“Added to that uncertainty is the well-known flaw in recall studies, that the people don’t remember accurately what they did during the last year. And what other exposures there might have been apart from fruit and vegetables. Fly and bug spray? Home gardening including lawn care?
“So, is there a problem? Probably not, and the benefits of eating fresh fruit and vegetable would outweigh any impacts of the minute quantities of pesticide remaining on them.”
Prof Jean Golding, Emeritus Professor of Paediatric and Perinatal Epidemiology, University of Bristol, comments:
“This is an interesting study from America which may provide a hint as to why some women have early miscarriages. However, there are a number of uncertainties. The research makes assumptions as to the amount of pesticides each woman is exposed to on the basis of the types of fruit and vegetables she eats, and the average concentrations of pesticides in each as published in the USA. A certain amount of attention is paid to whether or not she chooses organic produce.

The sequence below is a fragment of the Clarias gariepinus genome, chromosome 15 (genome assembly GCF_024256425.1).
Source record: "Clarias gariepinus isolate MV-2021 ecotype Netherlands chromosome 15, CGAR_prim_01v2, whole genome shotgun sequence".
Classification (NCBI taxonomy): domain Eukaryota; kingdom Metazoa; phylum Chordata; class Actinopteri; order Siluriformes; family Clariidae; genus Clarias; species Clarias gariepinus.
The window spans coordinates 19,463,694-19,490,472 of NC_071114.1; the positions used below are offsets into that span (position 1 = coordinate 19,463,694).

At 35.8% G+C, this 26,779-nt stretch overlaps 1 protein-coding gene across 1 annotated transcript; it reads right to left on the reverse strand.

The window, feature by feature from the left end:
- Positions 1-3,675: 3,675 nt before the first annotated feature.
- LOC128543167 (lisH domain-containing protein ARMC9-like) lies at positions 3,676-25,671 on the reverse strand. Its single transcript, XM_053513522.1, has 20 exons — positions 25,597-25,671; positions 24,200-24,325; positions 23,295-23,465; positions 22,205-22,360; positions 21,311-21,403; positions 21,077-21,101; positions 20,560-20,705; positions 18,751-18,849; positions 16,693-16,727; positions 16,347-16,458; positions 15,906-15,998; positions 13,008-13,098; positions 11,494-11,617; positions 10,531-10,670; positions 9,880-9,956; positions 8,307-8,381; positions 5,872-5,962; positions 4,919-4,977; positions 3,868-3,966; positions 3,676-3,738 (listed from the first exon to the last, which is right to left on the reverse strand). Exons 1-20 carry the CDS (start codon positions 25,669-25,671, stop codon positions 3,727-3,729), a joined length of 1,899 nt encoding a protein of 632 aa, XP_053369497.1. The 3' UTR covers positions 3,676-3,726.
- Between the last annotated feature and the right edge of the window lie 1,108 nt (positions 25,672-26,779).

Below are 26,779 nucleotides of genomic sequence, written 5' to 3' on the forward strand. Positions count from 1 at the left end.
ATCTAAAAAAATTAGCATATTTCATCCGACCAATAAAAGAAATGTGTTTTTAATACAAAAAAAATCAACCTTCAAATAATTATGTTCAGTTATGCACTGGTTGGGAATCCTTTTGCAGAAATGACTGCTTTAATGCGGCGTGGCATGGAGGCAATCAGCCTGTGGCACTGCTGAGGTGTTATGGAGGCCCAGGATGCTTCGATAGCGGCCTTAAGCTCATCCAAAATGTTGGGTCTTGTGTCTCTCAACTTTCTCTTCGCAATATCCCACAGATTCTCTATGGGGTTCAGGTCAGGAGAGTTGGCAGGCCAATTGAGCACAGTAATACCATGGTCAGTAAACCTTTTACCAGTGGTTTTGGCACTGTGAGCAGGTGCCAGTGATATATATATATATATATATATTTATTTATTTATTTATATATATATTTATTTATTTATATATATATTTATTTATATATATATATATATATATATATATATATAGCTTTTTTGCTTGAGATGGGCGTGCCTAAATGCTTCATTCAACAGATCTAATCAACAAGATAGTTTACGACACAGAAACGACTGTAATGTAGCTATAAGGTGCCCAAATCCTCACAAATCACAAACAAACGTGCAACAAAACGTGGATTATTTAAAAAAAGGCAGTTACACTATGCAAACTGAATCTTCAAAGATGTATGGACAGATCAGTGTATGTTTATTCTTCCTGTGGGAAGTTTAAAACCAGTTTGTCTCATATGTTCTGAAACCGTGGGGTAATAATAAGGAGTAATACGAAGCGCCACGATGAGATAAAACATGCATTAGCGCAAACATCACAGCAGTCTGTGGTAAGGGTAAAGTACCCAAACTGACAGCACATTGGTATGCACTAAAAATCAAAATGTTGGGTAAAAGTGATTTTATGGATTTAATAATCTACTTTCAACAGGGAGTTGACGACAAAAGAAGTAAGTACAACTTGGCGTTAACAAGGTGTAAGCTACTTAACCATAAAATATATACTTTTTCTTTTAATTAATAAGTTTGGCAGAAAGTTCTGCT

“Although the results show that women with difficulty in conceiving are more likely to have a successful pregnancy if they have a lower exposure to pesticides, the results are suggestive at best. They do, however, point to the need for more coherent research on effects of pesticides on the ability to have a successful pregnancy. In the future detailed research is needed whereby the actual amount of pesticides consumed are measured in the mother’s blood or urine. Hopefully, this paper can provide the impetus for such studies.”
Prof Sir Colin Berry, Emeritus Professor of Pathology, Queen Mary University London (QMUL), comments:
“There are three points worth highlighting about this study, First of all, the intake of pesticides was only estimated and not measured. Secondly, ‘pesticides’ are a wide group of compounds with widely differing routes of metabolism, and the different classes are handled very differently by the human body. Measuring an association between pregnancy outcomes and all pesticides is not very informative and it would have been better if the different types could have at least been separated into pesticide, fungicide, and rodenticide exposure. Finally, the confidence intervals reported are very wide suggesting that these results are not very robust.”